Abstract

Particular English language learners have a need to demonstrate high levels of accuracy in their written and spoken language production. Dynamic corrective feedback (dynamic CF) has been shown to facilitate L2 learner written accuracy attainment through providing manageable, meaningful, timely and constant feedback on authentic and frequent written language production. The research of this thesis examined the benefits of altering the dynamic CF model to be responsive to students' spoken production rather than solely their written production and measured the impact this adaptation would have on the established benefits of the instructional strategy on students' gains in written accuracy. The study also looked at the impact of both forms of dynamic CF on students' attainment of written complexity, fluency, and lexical development. The study included two groups of students whose language proficiency ranged from intermediate-low to advanced-mid who were studying English for academic purposes in an intensive English language program. These students participated in a one-semester Linguistic Accuracy course. Half of the students received the traditional form of dynamic CF in which they received feedback on only their written production, and the other half received a modified version of dynamic CF that provided students with feedback on only their spoken production. Before and after the treatment, samples of students' written production were collected through a thirty-minute essay test. These writing samples were analyzed for accuracy, fluency, complexity, and lexical development. Changes in each of these variables for both groups were contrasted using a mixed-model repeated measure Analysis of Variance (ANOVA). These tests revealed that there was not a significant difference in terms of the changes in accuracy or lexical development between the two groups; however, participants receiving the modified variation of dynamic CF did perform significantly better on the measurement of written complexity. Also, lower proficiency students receiving the modified version of dynamic CF did significantly better on the measurement of written fluency than students of a similar proficiency receiving the traditional form.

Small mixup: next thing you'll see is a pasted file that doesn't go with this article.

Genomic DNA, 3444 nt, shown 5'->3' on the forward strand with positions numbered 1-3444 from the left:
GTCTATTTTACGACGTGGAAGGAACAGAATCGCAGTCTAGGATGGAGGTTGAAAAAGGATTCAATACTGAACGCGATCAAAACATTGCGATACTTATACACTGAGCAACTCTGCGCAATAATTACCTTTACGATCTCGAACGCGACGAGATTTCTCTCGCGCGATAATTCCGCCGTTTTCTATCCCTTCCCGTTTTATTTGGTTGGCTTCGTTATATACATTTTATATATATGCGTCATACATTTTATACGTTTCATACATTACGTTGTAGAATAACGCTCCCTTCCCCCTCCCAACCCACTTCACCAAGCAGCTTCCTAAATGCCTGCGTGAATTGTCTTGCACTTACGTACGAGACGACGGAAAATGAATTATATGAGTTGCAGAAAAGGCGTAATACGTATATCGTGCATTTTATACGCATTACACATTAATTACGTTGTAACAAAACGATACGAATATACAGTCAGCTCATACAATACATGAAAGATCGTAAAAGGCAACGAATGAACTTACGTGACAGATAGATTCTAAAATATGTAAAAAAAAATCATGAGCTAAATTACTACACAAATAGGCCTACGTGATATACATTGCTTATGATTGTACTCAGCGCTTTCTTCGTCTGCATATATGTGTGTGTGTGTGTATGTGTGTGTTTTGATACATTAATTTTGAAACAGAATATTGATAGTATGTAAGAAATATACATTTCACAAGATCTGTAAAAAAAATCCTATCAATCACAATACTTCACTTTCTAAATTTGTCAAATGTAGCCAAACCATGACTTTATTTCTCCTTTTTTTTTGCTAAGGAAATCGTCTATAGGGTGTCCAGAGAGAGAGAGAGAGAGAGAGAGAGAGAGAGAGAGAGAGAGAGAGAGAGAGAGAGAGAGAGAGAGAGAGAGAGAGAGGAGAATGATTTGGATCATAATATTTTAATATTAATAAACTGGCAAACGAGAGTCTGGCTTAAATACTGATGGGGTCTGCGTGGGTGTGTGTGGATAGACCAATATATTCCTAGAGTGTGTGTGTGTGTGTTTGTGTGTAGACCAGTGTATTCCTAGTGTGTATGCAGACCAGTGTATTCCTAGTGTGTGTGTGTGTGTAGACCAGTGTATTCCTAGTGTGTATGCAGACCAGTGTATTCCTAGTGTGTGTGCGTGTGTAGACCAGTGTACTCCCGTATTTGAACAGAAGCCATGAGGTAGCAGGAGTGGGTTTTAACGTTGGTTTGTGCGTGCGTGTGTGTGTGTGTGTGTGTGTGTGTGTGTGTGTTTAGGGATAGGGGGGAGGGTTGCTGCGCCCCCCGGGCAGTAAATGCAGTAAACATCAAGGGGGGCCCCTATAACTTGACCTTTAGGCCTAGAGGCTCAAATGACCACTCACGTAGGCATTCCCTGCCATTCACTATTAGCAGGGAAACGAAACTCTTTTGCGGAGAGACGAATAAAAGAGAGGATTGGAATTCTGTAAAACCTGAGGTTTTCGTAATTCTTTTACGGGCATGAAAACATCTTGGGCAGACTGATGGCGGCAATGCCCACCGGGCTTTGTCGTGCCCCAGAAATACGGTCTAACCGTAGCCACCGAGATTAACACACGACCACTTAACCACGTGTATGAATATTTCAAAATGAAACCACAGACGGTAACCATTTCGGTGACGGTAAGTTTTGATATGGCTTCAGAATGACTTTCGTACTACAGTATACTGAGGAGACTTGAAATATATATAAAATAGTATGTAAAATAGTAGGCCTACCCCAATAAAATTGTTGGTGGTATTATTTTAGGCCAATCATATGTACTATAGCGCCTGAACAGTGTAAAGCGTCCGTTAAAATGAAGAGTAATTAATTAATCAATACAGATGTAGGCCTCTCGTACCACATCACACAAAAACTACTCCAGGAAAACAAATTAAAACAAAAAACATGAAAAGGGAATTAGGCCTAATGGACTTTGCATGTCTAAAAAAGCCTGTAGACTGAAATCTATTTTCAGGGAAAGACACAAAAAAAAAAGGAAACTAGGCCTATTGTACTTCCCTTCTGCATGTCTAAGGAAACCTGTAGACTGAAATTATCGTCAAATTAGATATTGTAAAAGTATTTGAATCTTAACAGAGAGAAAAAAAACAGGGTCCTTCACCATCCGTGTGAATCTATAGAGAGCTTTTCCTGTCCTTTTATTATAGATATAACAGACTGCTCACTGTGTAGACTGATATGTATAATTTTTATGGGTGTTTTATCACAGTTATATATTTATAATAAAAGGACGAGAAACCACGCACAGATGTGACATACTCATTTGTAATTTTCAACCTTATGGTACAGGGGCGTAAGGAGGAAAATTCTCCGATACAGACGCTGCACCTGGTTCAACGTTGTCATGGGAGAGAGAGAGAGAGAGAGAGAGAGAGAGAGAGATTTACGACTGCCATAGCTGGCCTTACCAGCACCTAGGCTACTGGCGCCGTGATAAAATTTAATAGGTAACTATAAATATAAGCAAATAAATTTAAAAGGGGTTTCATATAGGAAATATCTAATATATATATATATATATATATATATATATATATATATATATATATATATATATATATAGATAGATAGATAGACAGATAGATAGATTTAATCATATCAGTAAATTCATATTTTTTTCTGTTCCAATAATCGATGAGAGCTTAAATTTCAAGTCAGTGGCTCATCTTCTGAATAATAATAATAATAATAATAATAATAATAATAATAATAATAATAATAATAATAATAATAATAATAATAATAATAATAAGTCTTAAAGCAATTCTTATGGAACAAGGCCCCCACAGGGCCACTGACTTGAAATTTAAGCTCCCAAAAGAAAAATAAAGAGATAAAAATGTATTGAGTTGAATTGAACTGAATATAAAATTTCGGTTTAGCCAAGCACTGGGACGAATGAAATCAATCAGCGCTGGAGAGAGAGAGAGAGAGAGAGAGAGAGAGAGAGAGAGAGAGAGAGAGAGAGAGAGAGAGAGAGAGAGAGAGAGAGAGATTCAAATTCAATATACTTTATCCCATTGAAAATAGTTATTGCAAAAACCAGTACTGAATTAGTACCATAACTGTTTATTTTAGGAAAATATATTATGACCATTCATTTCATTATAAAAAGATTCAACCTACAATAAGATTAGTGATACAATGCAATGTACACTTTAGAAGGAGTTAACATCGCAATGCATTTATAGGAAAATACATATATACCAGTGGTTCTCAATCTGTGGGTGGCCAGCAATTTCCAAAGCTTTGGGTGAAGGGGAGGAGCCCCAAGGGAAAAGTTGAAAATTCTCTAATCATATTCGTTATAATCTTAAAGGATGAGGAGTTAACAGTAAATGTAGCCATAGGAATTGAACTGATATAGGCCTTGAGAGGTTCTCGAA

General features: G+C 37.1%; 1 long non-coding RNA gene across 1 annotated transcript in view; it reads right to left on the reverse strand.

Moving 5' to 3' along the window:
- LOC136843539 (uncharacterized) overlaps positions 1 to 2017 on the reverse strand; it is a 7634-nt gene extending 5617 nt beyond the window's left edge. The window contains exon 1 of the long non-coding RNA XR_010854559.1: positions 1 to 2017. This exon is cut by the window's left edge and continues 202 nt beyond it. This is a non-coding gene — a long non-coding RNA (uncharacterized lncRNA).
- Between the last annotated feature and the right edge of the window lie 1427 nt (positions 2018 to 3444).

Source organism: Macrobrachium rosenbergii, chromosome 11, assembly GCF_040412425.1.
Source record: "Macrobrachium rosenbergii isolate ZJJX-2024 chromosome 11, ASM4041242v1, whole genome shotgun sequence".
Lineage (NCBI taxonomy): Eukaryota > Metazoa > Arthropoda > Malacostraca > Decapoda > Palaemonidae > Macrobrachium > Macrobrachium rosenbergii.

Degree

MA

College and Department

Humanities; Linguistics and English Language

Rights

http://lib.byu.edu/about/copyright/

Date Submitted

2011-07-06

Document Type

Thesis

Handle

http://hdl.lib.byu.edu/1877/etd4564

Keywords

dynamic corrective feedback, L2 learner, writing, speaking, accuracy

Included in

Linguistics Commons

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